Mandatory Financial Stability Assessments under the FSAP

September 24, 2014

In 2010, the IMF Executive Board of the International Monetary Fund (IMF) made financial stability assessment under the Financial Sector Assessment Program (FSAP) a mandatory part of surveillance under Article IV for 25 jurisdictions with Systemically Important Financial Sector (SIFS). The decision to make financial stability assessments under the FSAP mandatory resulted in a more risk-based approach to financial sector surveillance and better integration of FSAPs into Article IV consultations in these jurisdictions.

The Review conducted in December 2013 used a new methodology for determining jurisdictions with SIFS. The new methodology places greater emphasis on interconnectedness—especially the structure of interlinkages that channel cross-border spillover effects. The change responds to the updated legal framework governing mandatory financial stability assessments to reflect the Integrated Surveillance Decision adopted in July 2012, highlighting the importance of spillovers in bilateral Article IV surveillance. The new methodology also expands the range of covered exposures; and considers the potential for price contagion across financial sectors while adhering to the principles of relevance, transparency, and even-handedness established by the 2010 Executive Board decision. Based on the new methodology, the list of jurisdictions with SIFS was expanded to 29 (so-called S29).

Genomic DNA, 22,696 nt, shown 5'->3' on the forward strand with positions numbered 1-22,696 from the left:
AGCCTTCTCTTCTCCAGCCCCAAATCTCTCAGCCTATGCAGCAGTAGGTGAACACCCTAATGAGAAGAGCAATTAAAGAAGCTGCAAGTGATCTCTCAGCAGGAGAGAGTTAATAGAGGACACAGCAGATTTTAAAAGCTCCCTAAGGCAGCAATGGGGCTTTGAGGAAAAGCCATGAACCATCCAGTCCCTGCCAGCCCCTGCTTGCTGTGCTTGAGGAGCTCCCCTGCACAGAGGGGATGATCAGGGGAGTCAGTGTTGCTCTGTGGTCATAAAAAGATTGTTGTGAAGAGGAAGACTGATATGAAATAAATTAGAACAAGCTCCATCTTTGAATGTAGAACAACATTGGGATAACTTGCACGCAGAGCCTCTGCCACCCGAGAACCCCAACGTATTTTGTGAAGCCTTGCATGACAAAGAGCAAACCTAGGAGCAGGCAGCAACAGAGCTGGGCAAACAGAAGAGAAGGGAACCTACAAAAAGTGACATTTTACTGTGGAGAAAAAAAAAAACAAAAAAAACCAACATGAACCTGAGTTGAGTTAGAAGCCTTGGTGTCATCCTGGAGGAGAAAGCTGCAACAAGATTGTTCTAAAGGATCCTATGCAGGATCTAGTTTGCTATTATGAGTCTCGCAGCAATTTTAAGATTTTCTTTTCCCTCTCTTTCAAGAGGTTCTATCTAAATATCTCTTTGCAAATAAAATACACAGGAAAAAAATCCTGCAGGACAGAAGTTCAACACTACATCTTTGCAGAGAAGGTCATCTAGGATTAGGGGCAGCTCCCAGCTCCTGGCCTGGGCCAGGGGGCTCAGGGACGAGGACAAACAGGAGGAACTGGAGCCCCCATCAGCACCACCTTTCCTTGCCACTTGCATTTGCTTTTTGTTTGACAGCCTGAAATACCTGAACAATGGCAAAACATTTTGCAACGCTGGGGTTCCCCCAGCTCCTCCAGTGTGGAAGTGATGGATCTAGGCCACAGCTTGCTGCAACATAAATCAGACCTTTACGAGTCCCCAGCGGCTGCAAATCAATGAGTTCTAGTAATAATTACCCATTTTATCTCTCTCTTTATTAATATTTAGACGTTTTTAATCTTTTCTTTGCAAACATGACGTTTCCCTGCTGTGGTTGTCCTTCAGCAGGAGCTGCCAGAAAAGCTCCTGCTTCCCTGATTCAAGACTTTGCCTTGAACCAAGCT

On May 12, 2021, the Executive Board concluded the quintennial Review of the FSAP and reexamined the methodology to identify SIFS and the list of members with SIFS. The Board endorsed the 2013 methodology remained adequate with a couple of minor adjustments. The Review aimed to make mandatory financial stability assessments even more risk-based, following the directions to make Fund surveillance more risk-based set in the concurrent Comprehensive Surveillance Review. The list of jurisdictions with SIFS was expanded to 47. Thirty-three jurisdictions with relatively more systemically important financial sectors would participate in FSAP every once in five years, while the other 15—many of them are emerging market economies—would participate every once in ten years. The mandatory frequencies are minimums, and assessments could be undertaken earlier if warranted. For instance, G20 members who have committed to participate in FSAP upon experiencing the Global Financial Crisis but were not part of the S29 (such as Indonesia, Saudi Arabia, and South Africa) have already participated in FSAP voluntarily regularly.